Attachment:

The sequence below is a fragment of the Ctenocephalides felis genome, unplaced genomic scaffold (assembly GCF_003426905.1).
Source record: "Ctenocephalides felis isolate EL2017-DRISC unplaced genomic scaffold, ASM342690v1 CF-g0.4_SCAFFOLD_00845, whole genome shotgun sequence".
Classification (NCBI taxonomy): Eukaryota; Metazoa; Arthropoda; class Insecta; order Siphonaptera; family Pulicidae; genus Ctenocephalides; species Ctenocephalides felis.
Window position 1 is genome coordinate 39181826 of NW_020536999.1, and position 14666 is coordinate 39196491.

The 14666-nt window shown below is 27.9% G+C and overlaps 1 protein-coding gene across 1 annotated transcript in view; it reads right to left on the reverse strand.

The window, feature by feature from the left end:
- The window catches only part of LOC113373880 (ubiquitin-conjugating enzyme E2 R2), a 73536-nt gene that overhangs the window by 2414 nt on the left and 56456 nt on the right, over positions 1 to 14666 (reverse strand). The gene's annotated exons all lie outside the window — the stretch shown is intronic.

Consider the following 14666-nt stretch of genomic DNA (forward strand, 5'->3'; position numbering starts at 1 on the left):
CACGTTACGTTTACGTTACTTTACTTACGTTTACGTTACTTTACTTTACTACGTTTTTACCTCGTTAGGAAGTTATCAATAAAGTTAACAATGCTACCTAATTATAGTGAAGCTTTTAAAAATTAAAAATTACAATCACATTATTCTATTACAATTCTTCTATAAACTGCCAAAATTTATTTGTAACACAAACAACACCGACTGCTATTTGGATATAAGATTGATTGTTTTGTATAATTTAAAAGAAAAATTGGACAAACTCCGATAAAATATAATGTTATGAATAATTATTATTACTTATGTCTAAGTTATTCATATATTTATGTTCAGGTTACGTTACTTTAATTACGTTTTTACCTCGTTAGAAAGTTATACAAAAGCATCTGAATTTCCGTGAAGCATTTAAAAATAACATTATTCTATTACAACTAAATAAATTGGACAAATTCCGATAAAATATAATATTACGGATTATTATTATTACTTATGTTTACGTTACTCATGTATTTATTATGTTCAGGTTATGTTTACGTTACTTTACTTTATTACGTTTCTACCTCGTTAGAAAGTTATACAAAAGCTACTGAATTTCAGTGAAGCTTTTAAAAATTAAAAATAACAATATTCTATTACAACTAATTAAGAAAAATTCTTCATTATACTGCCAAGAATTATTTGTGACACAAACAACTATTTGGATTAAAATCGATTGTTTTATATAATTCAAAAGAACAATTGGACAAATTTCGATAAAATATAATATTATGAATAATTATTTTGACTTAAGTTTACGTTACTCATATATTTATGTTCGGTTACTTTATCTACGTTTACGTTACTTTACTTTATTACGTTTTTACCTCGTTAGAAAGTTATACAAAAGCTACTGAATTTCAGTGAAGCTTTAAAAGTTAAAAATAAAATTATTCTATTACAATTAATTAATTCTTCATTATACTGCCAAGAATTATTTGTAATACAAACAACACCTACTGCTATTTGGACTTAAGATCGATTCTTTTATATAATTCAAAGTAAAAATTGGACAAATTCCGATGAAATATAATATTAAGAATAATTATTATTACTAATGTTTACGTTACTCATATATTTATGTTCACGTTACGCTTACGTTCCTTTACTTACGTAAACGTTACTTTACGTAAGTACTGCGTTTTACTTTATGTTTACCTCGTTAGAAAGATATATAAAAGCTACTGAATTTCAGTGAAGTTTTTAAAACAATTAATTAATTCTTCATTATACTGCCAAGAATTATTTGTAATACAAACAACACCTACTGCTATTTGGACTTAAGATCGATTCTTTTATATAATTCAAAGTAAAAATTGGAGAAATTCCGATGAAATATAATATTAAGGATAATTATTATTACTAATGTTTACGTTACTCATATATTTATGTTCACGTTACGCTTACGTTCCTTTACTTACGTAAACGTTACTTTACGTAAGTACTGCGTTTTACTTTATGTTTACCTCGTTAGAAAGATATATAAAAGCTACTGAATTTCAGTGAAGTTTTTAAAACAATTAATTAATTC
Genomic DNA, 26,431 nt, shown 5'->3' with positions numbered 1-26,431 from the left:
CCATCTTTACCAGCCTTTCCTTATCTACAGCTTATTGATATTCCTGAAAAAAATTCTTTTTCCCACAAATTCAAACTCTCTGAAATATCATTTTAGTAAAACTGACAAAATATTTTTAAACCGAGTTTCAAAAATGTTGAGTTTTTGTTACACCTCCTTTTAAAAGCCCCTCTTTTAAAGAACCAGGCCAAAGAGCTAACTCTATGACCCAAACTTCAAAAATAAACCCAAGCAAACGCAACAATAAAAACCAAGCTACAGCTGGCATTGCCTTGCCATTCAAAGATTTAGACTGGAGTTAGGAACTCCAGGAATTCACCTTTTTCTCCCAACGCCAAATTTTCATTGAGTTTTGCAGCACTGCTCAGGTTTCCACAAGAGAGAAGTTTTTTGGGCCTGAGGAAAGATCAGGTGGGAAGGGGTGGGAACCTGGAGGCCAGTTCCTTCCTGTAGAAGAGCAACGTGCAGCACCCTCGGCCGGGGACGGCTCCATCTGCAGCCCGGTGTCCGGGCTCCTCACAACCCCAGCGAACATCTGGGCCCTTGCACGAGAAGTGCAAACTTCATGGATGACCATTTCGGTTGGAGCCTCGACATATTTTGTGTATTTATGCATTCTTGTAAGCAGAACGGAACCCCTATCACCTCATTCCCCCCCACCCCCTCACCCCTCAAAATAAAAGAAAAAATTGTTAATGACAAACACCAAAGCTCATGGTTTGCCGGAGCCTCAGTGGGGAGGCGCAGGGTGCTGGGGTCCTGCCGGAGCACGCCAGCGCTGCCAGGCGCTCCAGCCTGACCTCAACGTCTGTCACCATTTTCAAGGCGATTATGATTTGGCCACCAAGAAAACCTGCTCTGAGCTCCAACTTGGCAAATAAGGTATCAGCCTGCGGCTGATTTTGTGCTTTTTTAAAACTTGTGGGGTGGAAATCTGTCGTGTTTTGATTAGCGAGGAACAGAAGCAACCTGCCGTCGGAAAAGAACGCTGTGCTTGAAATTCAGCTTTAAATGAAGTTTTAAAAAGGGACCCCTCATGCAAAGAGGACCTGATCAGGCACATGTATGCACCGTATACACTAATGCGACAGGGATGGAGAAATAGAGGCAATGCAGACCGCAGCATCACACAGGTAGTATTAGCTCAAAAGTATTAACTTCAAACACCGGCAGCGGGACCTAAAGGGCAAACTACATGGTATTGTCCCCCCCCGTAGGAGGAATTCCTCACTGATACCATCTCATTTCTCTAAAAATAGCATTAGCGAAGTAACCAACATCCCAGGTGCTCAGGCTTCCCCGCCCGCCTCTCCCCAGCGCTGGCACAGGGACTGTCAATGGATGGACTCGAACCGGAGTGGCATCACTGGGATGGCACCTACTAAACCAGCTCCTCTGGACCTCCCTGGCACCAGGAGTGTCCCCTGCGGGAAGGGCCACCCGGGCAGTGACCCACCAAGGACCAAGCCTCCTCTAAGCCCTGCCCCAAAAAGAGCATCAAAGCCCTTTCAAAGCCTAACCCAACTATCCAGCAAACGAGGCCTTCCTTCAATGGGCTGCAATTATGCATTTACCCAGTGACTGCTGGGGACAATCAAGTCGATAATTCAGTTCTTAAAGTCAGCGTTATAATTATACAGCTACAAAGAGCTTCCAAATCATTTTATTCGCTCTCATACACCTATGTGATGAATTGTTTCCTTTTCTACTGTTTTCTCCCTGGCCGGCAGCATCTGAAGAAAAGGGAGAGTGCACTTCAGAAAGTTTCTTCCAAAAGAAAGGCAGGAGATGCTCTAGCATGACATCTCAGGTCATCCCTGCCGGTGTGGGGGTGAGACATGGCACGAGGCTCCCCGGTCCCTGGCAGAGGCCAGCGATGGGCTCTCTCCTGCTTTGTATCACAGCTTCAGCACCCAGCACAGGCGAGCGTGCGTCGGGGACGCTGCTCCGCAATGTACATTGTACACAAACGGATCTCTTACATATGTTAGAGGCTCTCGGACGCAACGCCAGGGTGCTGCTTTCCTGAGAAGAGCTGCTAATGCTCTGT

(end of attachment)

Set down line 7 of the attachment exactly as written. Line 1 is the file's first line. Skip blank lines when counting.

- The window catches only part of LOC113373880 (ubiquitin-conjugating enzyme E2 R2), a 73536-nt gene that overhangs the window by 2414 nt on the left and 56456 nt on the right, over positions 1 to 14666 (reverse strand). The gene's annotated exons all lie outside the window — the stretch shown is intronic.